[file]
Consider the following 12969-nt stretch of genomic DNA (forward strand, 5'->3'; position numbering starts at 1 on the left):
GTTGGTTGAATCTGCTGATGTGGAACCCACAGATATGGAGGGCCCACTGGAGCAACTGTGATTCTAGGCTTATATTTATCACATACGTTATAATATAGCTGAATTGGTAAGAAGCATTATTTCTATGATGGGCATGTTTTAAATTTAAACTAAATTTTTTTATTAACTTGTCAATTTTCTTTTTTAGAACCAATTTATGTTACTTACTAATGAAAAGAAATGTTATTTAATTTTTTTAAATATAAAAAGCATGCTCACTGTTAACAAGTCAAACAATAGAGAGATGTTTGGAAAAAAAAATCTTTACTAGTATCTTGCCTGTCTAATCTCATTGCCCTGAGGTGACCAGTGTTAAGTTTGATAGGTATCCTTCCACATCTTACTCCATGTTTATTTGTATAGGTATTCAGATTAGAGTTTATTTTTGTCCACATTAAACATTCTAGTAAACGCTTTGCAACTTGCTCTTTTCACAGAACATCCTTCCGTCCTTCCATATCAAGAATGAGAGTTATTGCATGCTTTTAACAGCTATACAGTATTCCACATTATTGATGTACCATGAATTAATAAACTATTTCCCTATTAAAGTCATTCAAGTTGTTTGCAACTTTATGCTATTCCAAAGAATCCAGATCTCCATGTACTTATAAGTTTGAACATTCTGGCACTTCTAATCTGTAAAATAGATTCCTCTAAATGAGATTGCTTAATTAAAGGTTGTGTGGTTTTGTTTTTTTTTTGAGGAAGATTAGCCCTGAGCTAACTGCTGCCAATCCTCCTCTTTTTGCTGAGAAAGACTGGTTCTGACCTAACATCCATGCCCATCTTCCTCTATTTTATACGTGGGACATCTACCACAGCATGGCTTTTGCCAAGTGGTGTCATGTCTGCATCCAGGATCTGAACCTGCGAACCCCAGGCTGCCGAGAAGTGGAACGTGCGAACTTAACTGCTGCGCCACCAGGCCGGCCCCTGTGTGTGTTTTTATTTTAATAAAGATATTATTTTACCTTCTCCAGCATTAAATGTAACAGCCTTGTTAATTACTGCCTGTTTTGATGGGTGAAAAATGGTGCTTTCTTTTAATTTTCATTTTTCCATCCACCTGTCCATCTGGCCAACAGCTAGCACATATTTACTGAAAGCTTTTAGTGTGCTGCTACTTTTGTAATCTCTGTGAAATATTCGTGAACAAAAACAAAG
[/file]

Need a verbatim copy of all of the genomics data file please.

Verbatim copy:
Consider the following 12969-nt stretch of genomic DNA (forward strand, 5'->3'; position numbering starts at 1 on the left):
GTTGGTTGAATCTGCTGATGTGGAACCCACAGATATGGAGGGCCCACTGGAGCAACTGTGATTCTAGGCTTATATTTATCACATACGTTATAATATAGCTGAATTGGTAAGAAGCATTATTTCTATGATGGGCATGTTTTAAATTTAAACTAAATTTTTTTATTAACTTGTCAATTTTCTTTTTTAGAACCAATTTATGTTACTTACTAATGAAAAGAAATGTTATTTAATTTTTTTAAATATAAAAAGCATGCTCACTGTTAACAAGTCAAACAATAGAGAGATGTTTGGAAAAAAAAATCTTTACTAGTATCTTGCCTGTCTAATCTCATTGCCCTGAGGTGACCAGTGTTAAGTTTGATAGGTATCCTTCCACATCTTACTCCATGTTTATTTGTATAGGTATTCAGATTAGAGTTTATTTTTGTCCACATTAAACATTCTAGTAAACGCTTTGCAACTTGCTCTTTTCACAGAACATCCTTCCGTCCTTCCATATCAAGAATGAGAGTTATTGCATGCTTTTAACAGCTATACAGTATTCCACATTATTGATGTACCATGAATTAATAAACTATTTCCCTATTAAAGTCATTCAAGTTGTTTGCAACTTTATGCTATTCCAAAGAATCCAGATCTCCATGTACTTATAAGTTTGAACATTCTGGCACTTCTAATCTGTAAAATAGATTCCTCTAAATGAGATTGCTTAATTAAAGGTTGTGTGGTTTTGTTTTTTTTTTGAGGAAGATTAGCCCTGAGCTAACTGCTGCCAATCCTCCTCTTTTTGCTGAGAAAGACTGGTTCTGACCTAACATCCATGCCCATCTTCCTCTATTTTATACGTGGGACATCTACCACAGCATGGCTTTTGCCAAGTGGTGTCATGTCTGCATCCAGGATCTGAACCTGCGAACCCCAGGCTGCCGAGAAGTGGAACGTGCGAACTTAACTGCTGCGCCACCAGGCCGGCCCCTGTGTGTGTTTTTATTTTAATAAAGATATTATTTTACCTTCTCCAGCATTAAATGTAACAGCCTTGTTAATTACTGCCTGTTTTGATGGGTGAAAAATGGTGCTTTCTTTTAATTTTCATTTTTCCATCCACCTGTCCATCTGGCCAACAGCTAGCACATATTTACTGAAAGCTTTTAGTGTGCTGCTACTTTTGTAATCTCTGTGAAATATTCGTGAACAAAAACAAAG